Scandinavia’s largest transplantation unit strengthened by cross-hospital collaboration


Karolinska’s capacity for transplants and donations was expanded during 2020, and the liver transplantation unit has become the largest in Scandinavia. The quality is also outstanding, with patient survival rates among the very highest in an international context.

"We are extremely proud of the results", says Gunnar Söderdahl, who is head of the Department of Transplantation Surgery in Huddinge.

The history of transplantations in Stockholm began in 1964, when Sweden's first kidney transplant was performed at the Seraphim Hospital. Today, the focus is on kidney, liver and pancreas transplants, and this type of care can be described as highly specialised, as many different parts of the hospital are involved in various ways.

Successful collaboration

"A major part of this success can be attributed to the long-term efforts to strengthen the work with donations in the region, where the creation of the Regional Donation Centre has been particularly successful. In addition, many units and departments at Karolinska have also been involved in our work. I would especially like to say that the dedicated cross-hospital collaboration has been our single-most important concept for success. We no longer only look at our own results but are working towards common goals", explains Gunnar Söderdahl, who is head of the Department of Transplantation Surgery in Huddinge.

It is not only at the hospital level that the collaboration, as well as the following-up, has improved, but also at the national level, where care is partly provided within national highly specialised care, and where Karolinska and Sahlgrenska hospitals not only assist each other but also regularly compare their results.

"By continually measuring and comparing ourselves against each other, we are given the additional motivation to always strive to become even better. Naturally, we are delighted that our transplantation unit – as the only unit in Sweden during 2020 – has grown, with regard to both liver and kidney transplants, and that the liver transplantation unit is now the largest in all of Scandinavia. Previously, those in both Gothenburg and Oslo were bigger", says Gunnar Söderdahl.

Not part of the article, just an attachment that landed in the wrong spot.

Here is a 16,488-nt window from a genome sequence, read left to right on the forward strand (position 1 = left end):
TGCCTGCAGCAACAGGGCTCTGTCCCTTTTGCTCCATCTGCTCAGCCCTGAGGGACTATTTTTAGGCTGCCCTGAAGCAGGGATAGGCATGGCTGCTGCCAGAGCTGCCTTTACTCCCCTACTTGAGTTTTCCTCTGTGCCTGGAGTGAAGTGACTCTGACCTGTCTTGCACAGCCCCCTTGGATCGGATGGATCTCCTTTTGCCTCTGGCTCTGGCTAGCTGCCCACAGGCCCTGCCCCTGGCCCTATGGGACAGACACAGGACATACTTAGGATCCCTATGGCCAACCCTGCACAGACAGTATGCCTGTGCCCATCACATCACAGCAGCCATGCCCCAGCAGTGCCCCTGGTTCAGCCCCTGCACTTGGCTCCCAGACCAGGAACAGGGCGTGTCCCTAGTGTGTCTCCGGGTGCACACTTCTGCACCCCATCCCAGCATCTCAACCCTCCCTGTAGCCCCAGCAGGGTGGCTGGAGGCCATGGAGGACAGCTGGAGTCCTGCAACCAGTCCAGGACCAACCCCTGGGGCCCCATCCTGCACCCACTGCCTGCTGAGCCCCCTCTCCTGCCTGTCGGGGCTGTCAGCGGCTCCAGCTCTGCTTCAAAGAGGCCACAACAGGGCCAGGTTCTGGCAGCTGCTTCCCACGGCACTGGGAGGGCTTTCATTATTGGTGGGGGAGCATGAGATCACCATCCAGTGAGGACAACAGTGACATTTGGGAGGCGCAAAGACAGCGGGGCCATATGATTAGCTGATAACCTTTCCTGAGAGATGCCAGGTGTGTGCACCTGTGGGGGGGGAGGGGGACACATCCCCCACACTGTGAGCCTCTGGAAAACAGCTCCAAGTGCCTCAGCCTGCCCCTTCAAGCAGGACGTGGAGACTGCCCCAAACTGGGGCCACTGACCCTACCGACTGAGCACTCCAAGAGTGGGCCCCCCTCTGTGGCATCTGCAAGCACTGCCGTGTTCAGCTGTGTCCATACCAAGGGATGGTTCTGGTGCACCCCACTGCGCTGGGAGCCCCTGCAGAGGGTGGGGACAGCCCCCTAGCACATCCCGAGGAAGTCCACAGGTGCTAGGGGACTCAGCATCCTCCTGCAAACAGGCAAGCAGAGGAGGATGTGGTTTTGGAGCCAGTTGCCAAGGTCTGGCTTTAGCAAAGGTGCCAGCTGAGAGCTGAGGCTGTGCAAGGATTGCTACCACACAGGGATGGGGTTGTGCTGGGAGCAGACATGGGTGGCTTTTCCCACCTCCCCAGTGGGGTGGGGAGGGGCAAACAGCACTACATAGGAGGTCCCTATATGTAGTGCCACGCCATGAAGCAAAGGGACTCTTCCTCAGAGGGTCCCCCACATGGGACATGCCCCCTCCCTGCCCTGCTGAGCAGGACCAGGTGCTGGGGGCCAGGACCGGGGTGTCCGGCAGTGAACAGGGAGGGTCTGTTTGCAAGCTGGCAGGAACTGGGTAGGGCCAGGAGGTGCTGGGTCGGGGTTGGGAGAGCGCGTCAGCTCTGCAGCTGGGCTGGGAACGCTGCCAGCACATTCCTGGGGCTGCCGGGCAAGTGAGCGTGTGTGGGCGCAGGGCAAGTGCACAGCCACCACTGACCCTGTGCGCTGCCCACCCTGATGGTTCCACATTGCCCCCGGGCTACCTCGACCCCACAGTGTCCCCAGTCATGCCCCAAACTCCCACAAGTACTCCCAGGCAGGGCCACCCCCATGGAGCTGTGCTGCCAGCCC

Process developments

At the same time as the unit has been able to help record numbers of patients, it also introduced three major technical advances during 2020, partially driven by the ever-increasing activities in research and development.

For example, new techniques for the procurement of organs have been applied, which has meant that more organs have been available for use. One example of these techniques is the development of a method whereby, shortly before the donation operation, blood circulation is restored to the organ after death as a result of circulatory arrest.

"We have also successfully introduced machine perfusion for liver transplants shortly before the transplantation, which serves to further increase the quality of the organ. Another new development is that we have begun to perform robot-assisted kidney donation operations in conjunction with kidney transplantation where the donor is alive, which could ultimately also be practised in conjunction with certain transplantations", explains Gunnar Söderdahl.